It’s been one week since we welcomed the newest addition to our family — Levi Saunders. He’s a squirmy, six-pound Havanese puppy who has a face that can melt even the hardest of stares. Not that anyone’s face is hard here. We’re all gushing with love and tenderness, even amid the new responsibilities and schedule.
My son Casey has been asking for a dog since he was six years old. Well, at first he wanted a baby brother but there was no negotiating there. “That’s not happening for all sorts of reasons,” I’d tell him. “Well how about a puppy then?” I ought to have realized then that the kid had a real knack for negotiation.
Maybe was the truest answer I could offer.
What I didn’t let on was my fear over loving and someday losing again. Loss of a pet is not the same as loss of a husband or father. Still, I resisted for several years, not able to bear the risk and hurt for myself or my children. I rationalized all of this because Casey and his twin sister Rebecca were young; let’s wait until you’re older, maybe 12.
And so it was in their 12th year that I followed through. The twins are better able to help care for a dog now and it isn’t just the three of us any longer. We’re settled now. Readers know that I remarried in 2008 and that Steve and I have blended our families. Levi is the love puppy our union has produced. Everyone helps. And the love we feel is greater because it is shared.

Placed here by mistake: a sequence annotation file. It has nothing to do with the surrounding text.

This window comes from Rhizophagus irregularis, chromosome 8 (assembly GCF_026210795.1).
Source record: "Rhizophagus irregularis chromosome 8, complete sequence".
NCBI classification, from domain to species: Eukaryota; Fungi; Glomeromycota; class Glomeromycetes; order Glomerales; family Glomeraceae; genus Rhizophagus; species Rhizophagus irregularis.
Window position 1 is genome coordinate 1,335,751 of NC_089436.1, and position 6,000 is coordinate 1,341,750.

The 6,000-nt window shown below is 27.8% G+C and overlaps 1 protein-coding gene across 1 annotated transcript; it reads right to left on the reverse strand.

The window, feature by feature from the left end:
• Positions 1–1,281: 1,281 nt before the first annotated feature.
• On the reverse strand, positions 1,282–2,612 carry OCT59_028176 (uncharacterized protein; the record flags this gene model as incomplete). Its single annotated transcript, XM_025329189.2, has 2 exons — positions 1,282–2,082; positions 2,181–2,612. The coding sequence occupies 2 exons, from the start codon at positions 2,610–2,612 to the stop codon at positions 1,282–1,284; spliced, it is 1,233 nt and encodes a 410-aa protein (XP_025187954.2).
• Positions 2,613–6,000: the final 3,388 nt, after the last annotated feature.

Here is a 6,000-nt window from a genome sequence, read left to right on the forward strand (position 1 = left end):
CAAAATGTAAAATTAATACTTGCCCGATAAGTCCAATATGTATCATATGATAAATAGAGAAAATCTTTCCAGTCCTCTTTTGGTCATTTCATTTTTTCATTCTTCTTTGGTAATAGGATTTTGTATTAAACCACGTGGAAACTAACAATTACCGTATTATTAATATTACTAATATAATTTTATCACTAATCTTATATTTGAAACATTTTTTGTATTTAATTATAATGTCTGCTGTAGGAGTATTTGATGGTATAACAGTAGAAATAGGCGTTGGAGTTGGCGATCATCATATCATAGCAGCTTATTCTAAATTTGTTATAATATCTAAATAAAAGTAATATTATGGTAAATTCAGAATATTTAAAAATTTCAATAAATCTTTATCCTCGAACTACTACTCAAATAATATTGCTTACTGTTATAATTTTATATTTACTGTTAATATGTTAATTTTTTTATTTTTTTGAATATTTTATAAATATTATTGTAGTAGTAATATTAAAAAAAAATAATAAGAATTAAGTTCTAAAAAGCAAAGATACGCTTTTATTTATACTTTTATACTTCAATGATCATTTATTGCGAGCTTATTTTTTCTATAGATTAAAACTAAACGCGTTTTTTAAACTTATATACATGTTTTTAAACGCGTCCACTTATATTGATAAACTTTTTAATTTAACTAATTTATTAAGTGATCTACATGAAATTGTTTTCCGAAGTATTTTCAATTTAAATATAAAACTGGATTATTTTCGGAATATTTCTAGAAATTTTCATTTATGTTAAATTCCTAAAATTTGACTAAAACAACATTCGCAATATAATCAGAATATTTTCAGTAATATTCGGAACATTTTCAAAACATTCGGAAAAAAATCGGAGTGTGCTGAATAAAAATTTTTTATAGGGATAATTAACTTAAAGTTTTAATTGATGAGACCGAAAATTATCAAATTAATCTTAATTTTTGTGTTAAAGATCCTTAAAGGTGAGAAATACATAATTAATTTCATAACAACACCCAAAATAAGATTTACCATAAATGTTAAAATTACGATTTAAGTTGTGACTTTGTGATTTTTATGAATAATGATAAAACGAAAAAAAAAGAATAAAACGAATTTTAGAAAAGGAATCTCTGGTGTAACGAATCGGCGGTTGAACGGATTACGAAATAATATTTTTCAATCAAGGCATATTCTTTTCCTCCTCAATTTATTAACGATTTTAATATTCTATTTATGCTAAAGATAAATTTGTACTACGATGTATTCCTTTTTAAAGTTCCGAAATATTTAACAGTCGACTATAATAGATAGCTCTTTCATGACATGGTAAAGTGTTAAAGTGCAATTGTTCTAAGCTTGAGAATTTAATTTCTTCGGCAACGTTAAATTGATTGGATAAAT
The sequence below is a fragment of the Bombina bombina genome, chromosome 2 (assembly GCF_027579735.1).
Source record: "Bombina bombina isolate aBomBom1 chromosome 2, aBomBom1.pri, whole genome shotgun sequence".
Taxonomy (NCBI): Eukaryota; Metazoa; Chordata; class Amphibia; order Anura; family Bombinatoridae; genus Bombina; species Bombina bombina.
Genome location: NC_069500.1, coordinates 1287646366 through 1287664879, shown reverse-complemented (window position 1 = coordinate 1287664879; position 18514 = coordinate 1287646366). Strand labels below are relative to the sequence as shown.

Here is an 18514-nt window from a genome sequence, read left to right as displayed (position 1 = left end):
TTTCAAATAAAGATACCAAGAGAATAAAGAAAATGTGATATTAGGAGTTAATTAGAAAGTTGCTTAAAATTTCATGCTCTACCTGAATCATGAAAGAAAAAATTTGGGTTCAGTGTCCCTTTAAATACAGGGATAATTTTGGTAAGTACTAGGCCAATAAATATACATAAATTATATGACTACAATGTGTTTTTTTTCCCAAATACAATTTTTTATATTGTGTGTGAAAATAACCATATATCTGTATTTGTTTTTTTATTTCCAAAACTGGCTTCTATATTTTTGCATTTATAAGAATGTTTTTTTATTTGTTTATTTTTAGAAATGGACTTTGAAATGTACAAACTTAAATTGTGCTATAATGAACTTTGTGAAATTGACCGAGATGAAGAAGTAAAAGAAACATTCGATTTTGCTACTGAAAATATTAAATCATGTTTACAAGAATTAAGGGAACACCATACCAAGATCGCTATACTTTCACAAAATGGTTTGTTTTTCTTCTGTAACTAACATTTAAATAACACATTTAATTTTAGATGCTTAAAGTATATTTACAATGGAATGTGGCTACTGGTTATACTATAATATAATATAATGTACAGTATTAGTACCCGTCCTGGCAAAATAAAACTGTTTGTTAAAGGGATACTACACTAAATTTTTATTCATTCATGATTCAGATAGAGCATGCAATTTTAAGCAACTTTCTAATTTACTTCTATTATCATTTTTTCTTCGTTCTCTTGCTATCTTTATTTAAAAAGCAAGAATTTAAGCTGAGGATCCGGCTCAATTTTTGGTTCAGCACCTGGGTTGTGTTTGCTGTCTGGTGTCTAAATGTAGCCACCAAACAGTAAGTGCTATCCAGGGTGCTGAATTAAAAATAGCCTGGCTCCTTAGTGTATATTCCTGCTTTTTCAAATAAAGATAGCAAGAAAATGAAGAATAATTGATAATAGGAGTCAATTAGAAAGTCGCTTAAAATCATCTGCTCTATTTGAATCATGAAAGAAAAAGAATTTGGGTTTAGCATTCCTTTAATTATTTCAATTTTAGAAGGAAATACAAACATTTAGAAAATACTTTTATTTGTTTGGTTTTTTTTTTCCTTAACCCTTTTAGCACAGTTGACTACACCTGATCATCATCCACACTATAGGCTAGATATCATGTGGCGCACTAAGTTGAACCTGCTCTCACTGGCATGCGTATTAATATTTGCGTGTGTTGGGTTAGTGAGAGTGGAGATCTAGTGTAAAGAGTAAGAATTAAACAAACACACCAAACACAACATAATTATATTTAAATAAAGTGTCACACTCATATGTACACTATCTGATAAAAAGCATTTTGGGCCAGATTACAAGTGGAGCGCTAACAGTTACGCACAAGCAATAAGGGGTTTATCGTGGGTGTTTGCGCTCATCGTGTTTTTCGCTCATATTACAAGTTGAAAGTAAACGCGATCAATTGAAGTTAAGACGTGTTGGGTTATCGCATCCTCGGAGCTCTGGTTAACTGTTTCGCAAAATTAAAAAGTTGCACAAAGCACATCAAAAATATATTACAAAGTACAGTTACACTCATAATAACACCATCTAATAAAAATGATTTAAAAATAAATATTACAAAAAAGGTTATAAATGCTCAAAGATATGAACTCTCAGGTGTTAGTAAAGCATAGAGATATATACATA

A new friend and I were talking about all of this over breakfast the other morning. She, too, lost her husband at a young age. At the time, her children were 12 and 14. The couple had a dog but he was sick and died soon after the husband’s tragic ski accident. My friend did the exact opposite thing I did. Right away she got another dog. And then when that dog died, another.
There is no right or wrong. We go where we need to go.
I’m so happy and grateful that Levi is part of our lives today. In ways that have surprised me, he removes the sting of past losses, keeping us grounded to the present.
Speaking of…gotta run. Levi’s chewing my shoe.